A group of suspected zama zamas disrupted teaching and learning at two schools during a fiery and violent protest in Ermelo, Mpumalanga.
The protest, which happened on Tuesday morning, saw pupils from Reggie Masuku Secondary School and Wesselton Primary School fleeing into the streets after their schools were targeted.
Some of the vehicles on the road were also pelted with bricks.
The fiery protest was allegedly sparked by the arrest of 271 suspected illegal miners in Matsulu on 13 October.
In video footage circulating on social media, pupils are seen fleeing into the street as tyres are burning in front of their school. A woman can be heard urging the pupils to flee.
According to Mpumalanga Department of Education spokesperson Jasper Zwane, police arrested a group of men in Ermelo who were illegally mining coal from an old mine and confiscated their cars last week.
"Those that were not arrested resorted to a wild protest in the community and ended up disrupting two schools, namely Reggie Masuku and Wesselton…" he said.
Zwane told News24 he was unsure how the protesters got access to the schools, but from the information he received, they threatened the security guards and later gained entry to the schools.
A crowd of illegal miners broke into Wesselton Primary School and threatened learners and teachers during intense protest action in Ermelo, Mpumalanga this morning.They demand the release of 30 Zimbabwean, 92 Mozambican and 11 Swazi illegal Zama Zama's from police custody pic.twitter.com/vHdw81Z904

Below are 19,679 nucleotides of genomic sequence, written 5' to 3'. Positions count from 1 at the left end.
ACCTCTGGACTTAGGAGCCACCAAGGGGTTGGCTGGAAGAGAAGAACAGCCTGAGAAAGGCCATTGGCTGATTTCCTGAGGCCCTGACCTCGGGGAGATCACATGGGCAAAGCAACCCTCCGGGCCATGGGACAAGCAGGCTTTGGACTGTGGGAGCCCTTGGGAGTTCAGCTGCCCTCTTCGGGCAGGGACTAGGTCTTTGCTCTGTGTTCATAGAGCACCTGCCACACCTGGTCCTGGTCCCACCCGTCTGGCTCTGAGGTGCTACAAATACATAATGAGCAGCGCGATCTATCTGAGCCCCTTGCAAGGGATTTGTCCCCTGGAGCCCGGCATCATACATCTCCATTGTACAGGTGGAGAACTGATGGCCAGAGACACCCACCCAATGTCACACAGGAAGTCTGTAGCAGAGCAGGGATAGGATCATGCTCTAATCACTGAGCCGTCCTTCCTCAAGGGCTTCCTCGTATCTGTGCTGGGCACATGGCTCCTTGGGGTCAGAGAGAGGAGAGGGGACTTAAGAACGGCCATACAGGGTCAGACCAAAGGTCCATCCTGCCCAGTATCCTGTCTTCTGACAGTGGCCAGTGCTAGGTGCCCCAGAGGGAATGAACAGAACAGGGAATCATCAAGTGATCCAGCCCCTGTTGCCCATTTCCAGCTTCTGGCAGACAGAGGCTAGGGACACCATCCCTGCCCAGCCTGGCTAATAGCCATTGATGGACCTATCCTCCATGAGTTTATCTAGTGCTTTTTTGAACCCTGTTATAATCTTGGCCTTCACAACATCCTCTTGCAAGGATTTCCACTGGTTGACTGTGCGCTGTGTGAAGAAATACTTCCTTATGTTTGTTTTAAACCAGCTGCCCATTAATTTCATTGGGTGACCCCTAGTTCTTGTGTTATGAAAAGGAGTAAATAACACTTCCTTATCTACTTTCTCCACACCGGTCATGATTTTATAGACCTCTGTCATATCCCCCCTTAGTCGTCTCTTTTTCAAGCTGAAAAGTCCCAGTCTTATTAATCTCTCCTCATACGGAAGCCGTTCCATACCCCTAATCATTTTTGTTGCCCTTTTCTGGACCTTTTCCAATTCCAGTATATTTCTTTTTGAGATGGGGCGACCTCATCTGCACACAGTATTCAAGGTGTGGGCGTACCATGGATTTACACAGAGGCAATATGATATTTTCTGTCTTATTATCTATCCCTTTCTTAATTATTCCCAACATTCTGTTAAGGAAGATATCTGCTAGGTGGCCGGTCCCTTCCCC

— Blessings Ramoba 🇿🇦 (@BlessingsRamoba) October 20, 2022
"The protesters threatened the security and forced themselves inside the schools, causing disruption. Pupils ran out. Some teachers tried to ensure that children do not get hurt in the process, but they also started running," Zwane added.
He said the disruption lasted an hour. Zwane confirmed that the schools were operating again by the following day and that no further disruptions were reported.
The department condemns this incident as it caused unnecessary trauma to the children attending the two schools. The department will be working with the police and will continue to monitor the situation very closely and ensure that there is no repeat of such an incident.
Zwane said officials from the department's psychosocial services would provide counselling to the affected pupils and teachers.
Police spokesperson Brigadier Selvy Mohlala told News24 the protesters threw bricks at vehicles driving on the N11 and burnt tyres in the road.
He said when police officers attempted to control the protesters, pupils from the secondary school threw objects at the officers. He added that the police fired rubber bullets during the chaos to disperse the protesters.
"Reports were also received that the shops owned by foreign nationals were being vandalised. However, no cases to that effect have been reported to the police."
Mohlala said it was unclear whether the protesters were illegal miners or residents, but from radio interviews, residents had blamed the police for the protests.